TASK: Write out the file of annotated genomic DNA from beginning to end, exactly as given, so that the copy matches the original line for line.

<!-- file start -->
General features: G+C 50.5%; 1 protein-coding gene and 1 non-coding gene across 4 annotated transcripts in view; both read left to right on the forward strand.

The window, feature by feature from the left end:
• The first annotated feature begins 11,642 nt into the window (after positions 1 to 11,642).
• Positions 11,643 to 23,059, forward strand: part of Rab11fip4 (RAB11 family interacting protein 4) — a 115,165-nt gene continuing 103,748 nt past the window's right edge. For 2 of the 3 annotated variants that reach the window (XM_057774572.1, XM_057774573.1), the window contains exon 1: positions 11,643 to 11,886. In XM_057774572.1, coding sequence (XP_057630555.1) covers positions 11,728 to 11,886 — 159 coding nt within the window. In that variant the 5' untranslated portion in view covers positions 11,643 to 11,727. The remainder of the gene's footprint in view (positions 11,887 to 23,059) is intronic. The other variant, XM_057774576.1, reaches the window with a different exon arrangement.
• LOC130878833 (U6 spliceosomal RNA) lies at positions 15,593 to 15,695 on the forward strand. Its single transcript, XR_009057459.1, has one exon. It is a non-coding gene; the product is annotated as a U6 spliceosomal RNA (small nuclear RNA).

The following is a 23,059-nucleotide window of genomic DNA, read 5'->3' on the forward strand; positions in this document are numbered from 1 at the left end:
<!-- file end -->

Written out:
General features: G+C 50.5%; 1 protein-coding gene and 1 non-coding gene across 4 annotated transcripts in view; both read left to right on the forward strand.

The window, feature by feature from the left end:
• The first annotated feature begins 11,642 nt into the window (after positions 1 to 11,642).
• Positions 11,643 to 23,059, forward strand: part of Rab11fip4 (RAB11 family interacting protein 4) — a 115,165-nt gene continuing 103,748 nt past the window's right edge. For 2 of the 3 annotated variants that reach the window (XM_057774572.1, XM_057774573.1), the window contains exon 1: positions 11,643 to 11,886. In XM_057774572.1, coding sequence (XP_057630555.1) covers positions 11,728 to 11,886 — 159 coding nt within the window. In that variant the 5' untranslated portion in view covers positions 11,643 to 11,727. The remainder of the gene's footprint in view (positions 11,887 to 23,059) is intronic. The other variant, XM_057774576.1, reaches the window with a different exon arrangement.
• LOC130878833 (U6 spliceosomal RNA) lies at positions 15,593 to 15,695 on the forward strand. Its single transcript, XR_009057459.1, has one exon. It is a non-coding gene; the product is annotated as a U6 spliceosomal RNA (small nuclear RNA).

The following is a 23,059-nucleotide window of genomic DNA, read 5'->3' on the forward strand; positions in this document are numbered from 1 at the left end: